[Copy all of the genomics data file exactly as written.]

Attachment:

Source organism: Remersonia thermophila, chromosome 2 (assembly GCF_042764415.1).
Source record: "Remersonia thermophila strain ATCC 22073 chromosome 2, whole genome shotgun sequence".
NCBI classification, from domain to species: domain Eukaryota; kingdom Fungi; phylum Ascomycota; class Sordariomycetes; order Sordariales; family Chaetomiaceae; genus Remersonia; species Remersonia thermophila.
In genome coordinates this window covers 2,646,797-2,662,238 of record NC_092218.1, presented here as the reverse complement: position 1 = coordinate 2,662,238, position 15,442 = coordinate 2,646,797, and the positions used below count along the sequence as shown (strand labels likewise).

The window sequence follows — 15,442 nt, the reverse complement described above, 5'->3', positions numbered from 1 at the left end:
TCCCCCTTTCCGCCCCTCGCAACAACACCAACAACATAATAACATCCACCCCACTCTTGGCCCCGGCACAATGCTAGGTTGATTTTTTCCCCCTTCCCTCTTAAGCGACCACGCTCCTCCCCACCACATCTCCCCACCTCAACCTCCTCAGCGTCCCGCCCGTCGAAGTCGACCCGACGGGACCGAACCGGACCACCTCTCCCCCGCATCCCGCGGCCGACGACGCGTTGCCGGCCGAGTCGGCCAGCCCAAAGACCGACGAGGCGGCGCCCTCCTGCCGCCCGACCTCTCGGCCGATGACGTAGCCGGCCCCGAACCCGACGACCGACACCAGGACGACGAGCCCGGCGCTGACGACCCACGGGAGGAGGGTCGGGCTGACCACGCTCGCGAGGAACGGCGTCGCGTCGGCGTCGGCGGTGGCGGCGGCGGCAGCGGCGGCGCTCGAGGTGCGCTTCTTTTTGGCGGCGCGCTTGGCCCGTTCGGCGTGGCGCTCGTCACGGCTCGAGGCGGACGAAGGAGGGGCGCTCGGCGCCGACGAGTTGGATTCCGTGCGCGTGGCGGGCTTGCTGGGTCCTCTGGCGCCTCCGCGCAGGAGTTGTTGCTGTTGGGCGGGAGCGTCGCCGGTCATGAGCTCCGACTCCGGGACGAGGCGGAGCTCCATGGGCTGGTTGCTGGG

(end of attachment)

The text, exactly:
Source organism: Remersonia thermophila, chromosome 2 (assembly GCF_042764415.1).
Source record: "Remersonia thermophila strain ATCC 22073 chromosome 2, whole genome shotgun sequence".
NCBI classification, from domain to species: domain Eukaryota; kingdom Fungi; phylum Ascomycota; class Sordariomycetes; order Sordariales; family Chaetomiaceae; genus Remersonia; species Remersonia thermophila.
In genome coordinates this window covers 2,646,797-2,662,238 of record NC_092218.1, presented here as the reverse complement: position 1 = coordinate 2,662,238, position 15,442 = coordinate 2,646,797, and the positions used below count along the sequence as shown (strand labels likewise).

The window sequence follows — 15,442 nt, the reverse complement described above, 5'->3', positions numbered from 1 at the left end:
TCCCCCTTTCCGCCCCTCGCAACAACACCAACAACATAATAACATCCACCCCACTCTTGGCCCCGGCACAATGCTAGGTTGATTTTTTCCCCCTTCCCTCTTAAGCGACCACGCTCCTCCCCACCACATCTCCCCACCTCAACCTCCTCAGCGTCCCGCCCGTCGAAGTCGACCCGACGGGACCGAACCGGACCACCTCTCCCCCGCATCCCGCGGCCGACGACGCGTTGCCGGCCGAGTCGGCCAGCCCAAAGACCGACGAGGCGGCGCCCTCCTGCCGCCCGACCTCTCGGCCGATGACGTAGCCGGCCCCGAACCCGACGACCGACACCAGGACGACGAGCCCGGCGCTGACGACCCACGGGAGGAGGGTCGGGCTGACCACGCTCGCGAGGAACGGCGTCGCGTCGGCGTCGGCGGTGGCGGCGGCGGCAGCGGCGGCGCTCGAGGTGCGCTTCTTTTTGGCGGCGCGCTTGGCCCGTTCGGCGTGGCGCTCGTCACGGCTCGAGGCGGACGAAGGAGGGGCGCTCGGCGCCGACGAGTTGGATTCCGTGCGCGTGGCGGGCTTGCTGGGTCCTCTGGCGCCTCCGCGCAGGAGTTGTTGCTGTTGGGCGGGAGCGTCGCCGGTCATGAGCTCCGACTCCGGGACGAGGCGGAGCTCCATGGGCTGGTTGCTGGG